The bees don't actually 'live' in the box. Solitary mason bees don't live in hives or even in colonies. They don't have a 'home hive' with a complex society the way honeybees do. They emerge as new adults from their cocoons in the Spring (as you saw in the video), they mate, and the females immediately begin to search out tubes and crevices to lay eggs in and build the series of chambers with mud to separate each egg chamber. Often both male and female adults will sleep at night in any available tubes to keep warm, but the tubes are mostly used for laying in. Meanwhile, both males and females go about living solitary lives, pollinating, while the females also gather pollen to put in the egg chambers with the egg as food for the larva.
    Once nesting is finished, the adults simply go about doing their thing individually for another month or two, and then they die off. All that's left in the Fall are next year's developing pupae in the cocoons in the tubes. By winter, the pupae are fully adult bees inside their cocoons, and they go into hibernation until they emerge in the warm Spring.
     
  10. Omie

    Omie New Member

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    Here is a little video taken a few days after the first video.
    Instead of seeing bunches of eager males buzzing around focused on last year's tubes from which the females are beginning to emerge, in this new video we see females intent on choosing tubes to begin laying in. There are many horn faced mason bees and quite a few eastern Blue Orchard mason bees as well. Most of the bees you see now are the females, having mated already and beginning their nesting activities. The females are a bit larger and heavier than the males. Males have long antennae and sometimes a little white mustache!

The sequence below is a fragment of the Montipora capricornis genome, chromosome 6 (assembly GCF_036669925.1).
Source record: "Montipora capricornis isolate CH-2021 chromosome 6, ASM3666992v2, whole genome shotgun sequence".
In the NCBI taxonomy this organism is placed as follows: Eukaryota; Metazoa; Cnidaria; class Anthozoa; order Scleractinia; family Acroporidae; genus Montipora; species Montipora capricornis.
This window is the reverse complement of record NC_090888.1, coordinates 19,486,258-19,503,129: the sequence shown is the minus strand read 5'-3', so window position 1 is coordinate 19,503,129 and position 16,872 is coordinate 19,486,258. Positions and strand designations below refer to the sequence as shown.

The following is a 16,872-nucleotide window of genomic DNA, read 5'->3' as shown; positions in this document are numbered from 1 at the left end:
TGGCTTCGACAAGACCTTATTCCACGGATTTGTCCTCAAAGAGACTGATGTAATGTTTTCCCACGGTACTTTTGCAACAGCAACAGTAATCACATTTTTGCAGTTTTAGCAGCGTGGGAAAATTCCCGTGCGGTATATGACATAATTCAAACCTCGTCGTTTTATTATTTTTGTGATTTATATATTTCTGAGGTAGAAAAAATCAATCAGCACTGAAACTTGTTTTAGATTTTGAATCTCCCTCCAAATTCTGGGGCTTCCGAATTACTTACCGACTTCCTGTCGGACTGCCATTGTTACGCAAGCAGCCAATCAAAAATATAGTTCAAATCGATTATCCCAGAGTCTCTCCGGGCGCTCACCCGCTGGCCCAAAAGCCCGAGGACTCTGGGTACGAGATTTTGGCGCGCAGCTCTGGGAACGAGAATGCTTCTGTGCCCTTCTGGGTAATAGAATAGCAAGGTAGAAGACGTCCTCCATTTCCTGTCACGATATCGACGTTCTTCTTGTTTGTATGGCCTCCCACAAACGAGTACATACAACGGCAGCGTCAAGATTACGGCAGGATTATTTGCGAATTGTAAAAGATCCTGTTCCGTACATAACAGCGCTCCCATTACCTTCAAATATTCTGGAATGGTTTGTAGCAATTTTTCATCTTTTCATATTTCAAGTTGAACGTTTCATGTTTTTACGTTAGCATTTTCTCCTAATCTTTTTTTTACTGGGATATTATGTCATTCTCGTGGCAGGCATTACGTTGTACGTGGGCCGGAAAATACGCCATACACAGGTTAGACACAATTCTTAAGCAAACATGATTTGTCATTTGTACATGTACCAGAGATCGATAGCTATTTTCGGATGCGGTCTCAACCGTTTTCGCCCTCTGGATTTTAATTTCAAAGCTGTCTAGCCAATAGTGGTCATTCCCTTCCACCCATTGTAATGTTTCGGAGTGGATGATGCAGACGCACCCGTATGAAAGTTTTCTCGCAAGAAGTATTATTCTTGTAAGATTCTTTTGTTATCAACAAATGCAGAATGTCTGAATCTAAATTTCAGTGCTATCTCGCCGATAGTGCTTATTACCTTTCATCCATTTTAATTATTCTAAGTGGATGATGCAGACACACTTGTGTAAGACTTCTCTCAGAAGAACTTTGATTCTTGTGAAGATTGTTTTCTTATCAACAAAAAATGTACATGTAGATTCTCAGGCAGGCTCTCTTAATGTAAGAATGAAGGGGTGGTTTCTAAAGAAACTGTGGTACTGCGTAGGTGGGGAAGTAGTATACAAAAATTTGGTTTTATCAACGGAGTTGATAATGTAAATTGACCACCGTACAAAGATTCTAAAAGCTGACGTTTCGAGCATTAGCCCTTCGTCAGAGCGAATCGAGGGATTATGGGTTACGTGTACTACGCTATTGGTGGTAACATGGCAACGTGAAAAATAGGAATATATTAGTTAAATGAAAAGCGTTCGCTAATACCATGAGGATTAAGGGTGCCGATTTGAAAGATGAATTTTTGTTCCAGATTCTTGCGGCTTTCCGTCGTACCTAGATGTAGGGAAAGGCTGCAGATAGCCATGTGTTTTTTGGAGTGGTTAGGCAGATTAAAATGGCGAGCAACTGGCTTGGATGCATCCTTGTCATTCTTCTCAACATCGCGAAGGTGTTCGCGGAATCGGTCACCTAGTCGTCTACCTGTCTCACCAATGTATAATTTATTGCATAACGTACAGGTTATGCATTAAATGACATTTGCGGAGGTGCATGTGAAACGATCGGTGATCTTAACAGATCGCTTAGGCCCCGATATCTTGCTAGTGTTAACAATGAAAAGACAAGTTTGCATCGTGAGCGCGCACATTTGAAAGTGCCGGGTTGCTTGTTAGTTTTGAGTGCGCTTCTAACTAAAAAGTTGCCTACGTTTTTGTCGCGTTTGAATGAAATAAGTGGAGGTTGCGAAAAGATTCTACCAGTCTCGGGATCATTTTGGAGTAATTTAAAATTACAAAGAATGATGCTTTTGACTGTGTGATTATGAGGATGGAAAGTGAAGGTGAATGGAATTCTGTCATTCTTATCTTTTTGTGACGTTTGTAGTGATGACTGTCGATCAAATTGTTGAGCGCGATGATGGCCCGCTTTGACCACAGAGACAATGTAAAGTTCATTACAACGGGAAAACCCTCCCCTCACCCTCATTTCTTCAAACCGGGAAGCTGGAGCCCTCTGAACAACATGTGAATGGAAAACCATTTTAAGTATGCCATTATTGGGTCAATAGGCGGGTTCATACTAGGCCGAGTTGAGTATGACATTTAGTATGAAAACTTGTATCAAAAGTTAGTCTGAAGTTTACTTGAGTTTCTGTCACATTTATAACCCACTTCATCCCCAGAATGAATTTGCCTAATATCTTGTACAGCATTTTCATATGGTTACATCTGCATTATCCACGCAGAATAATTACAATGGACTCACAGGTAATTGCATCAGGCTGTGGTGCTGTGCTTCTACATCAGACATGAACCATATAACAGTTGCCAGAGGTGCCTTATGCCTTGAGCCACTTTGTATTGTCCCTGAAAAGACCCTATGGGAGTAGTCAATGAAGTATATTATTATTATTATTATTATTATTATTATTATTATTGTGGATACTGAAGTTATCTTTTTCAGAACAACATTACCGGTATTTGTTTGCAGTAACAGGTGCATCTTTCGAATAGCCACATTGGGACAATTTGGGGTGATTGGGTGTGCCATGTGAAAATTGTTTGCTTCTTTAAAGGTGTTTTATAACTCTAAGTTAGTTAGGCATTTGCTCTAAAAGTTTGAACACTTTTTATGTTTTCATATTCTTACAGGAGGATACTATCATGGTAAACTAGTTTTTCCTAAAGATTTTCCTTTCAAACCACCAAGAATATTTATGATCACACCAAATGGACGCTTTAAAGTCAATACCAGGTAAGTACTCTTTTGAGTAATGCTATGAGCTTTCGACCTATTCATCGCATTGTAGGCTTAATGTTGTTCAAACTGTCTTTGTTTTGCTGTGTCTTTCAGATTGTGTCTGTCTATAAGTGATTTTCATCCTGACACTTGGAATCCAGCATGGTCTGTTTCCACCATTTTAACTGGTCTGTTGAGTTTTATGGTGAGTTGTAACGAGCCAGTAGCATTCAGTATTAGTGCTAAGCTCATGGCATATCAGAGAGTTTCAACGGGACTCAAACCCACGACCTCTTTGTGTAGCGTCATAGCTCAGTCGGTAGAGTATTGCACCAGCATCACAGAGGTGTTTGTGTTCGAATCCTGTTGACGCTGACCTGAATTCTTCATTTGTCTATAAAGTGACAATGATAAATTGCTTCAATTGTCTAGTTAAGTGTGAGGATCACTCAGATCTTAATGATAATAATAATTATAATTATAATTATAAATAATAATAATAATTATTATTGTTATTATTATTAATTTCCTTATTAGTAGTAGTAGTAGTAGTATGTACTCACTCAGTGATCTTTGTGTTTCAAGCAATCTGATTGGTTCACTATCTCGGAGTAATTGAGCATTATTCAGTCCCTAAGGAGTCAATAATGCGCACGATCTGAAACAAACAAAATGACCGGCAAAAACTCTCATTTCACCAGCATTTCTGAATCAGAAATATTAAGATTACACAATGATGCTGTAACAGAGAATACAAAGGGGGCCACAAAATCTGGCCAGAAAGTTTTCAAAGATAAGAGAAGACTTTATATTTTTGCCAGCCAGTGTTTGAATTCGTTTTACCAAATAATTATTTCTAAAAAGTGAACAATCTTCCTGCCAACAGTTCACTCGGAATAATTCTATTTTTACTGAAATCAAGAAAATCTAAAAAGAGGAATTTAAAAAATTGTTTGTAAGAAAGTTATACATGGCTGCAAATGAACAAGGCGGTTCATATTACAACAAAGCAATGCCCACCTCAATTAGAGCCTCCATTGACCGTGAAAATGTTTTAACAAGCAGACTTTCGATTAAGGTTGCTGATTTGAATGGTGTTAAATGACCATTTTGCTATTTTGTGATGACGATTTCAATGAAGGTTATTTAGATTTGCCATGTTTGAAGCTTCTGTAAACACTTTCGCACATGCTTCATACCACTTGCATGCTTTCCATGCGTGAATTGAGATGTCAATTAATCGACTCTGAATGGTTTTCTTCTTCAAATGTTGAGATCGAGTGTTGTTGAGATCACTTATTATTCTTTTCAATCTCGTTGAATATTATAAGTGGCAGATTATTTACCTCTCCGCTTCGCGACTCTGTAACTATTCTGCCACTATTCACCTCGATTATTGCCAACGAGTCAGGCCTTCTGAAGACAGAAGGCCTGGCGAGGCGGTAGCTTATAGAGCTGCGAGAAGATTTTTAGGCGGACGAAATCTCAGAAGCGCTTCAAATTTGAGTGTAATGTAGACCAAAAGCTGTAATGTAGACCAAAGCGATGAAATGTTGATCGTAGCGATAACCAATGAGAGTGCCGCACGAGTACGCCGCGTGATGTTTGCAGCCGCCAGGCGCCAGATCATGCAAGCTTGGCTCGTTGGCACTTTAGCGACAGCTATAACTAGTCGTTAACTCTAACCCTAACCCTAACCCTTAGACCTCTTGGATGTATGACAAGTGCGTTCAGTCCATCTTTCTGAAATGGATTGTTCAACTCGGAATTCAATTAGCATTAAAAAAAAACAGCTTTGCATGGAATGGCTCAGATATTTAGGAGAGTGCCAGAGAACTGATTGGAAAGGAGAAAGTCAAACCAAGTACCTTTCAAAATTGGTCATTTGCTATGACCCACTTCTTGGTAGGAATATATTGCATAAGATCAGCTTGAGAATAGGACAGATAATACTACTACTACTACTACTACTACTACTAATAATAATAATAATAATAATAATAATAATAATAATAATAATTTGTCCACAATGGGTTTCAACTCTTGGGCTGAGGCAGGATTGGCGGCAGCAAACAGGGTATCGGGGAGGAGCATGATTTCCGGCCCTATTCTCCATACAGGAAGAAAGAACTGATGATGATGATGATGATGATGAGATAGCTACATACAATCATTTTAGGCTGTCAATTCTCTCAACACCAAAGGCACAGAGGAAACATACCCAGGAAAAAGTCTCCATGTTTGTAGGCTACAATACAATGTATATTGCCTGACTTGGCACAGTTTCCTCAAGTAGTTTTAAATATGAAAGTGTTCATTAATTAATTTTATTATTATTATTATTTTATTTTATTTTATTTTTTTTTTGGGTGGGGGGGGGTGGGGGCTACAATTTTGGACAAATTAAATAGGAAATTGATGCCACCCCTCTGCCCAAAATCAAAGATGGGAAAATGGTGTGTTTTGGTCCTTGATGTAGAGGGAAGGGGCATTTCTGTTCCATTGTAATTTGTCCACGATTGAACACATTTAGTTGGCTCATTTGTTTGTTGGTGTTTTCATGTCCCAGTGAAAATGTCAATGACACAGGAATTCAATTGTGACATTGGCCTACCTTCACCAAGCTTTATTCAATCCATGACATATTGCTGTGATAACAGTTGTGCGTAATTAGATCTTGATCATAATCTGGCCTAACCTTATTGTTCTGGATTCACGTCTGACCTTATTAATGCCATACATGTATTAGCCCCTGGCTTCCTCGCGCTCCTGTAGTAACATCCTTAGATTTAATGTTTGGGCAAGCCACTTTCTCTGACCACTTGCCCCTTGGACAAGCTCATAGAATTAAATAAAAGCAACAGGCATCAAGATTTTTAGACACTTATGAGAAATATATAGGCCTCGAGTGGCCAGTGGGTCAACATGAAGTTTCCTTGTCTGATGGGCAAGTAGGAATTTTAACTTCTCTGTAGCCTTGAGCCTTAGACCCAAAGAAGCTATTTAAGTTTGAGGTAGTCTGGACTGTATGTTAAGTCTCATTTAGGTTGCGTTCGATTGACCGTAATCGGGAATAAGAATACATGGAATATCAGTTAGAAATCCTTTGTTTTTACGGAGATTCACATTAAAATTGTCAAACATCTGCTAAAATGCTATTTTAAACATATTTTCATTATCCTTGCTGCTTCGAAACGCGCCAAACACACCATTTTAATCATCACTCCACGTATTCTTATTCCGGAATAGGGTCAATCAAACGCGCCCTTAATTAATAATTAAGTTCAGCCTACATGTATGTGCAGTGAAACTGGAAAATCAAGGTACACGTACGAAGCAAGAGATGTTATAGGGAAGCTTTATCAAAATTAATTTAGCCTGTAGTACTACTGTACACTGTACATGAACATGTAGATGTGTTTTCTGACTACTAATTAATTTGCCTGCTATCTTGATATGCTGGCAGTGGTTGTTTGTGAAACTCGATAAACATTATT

More females will continue to emerge from the old tubes for another week or two, and there are males loitering around the area hoping for that possibility...lol! But the bees in the video that are actively rushing in and out of the new tubes now are almost all nesting females.

    [video=youtube;6Pk8CYvGR4c]http://www.youtube.com/watch?v=6Pk8CYvGR4c[/video]
     
  11. vermillion

    vermillion New Member

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    Awesome videos, thank you for sharing them.
     
  12. Gypsi

    Gypsi Super Moderator Staff Member

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    Beautiful video Omie. I saw on another site where to order the tubes and liners, or maybe parchment that could be used, but I've slept since then. I have blue orchard bees that are probably nesting in woodpecker holes in my elm tree. I'd like to set up a box like yours and hang it on that elm tree. Could you pm me where you get the supplies?

    Thank you,
    Gypsi
     
  13. Iddee

    Iddee New Member

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    Why PM? There may be a few members who would like to know. Also, supplier recommendations are always welcome.
     
  14. Gypsi

    Gypsi Super Moderator Staff Member

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    Still learning the rules of the forum. (the other reason for PM - I'm still learning to remember to subscribe to the post... doing that now.)
     
  15. Omie

    Omie New Member

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    I asked my husband to make the wooden holding box- it's pretty simple and has a back as well. Six empty large Dole pineapple juices cans fit nicely. We are going to make a second box just like it and install below it. Chicken wire to keep out woodpeckers and any large pests. The cans are 7" and the 6" long nesting tubes fit nicely in them. Each pineapple juice can holds approx 70 cardboard tubes. The tubes come with paper liners in place, then I replace the insert liners each year but the cardboard tubes get put away in a box over winter and get re-used. The paper liners with cocoons get pulled and stored in fridge. These are the tubes i like to use.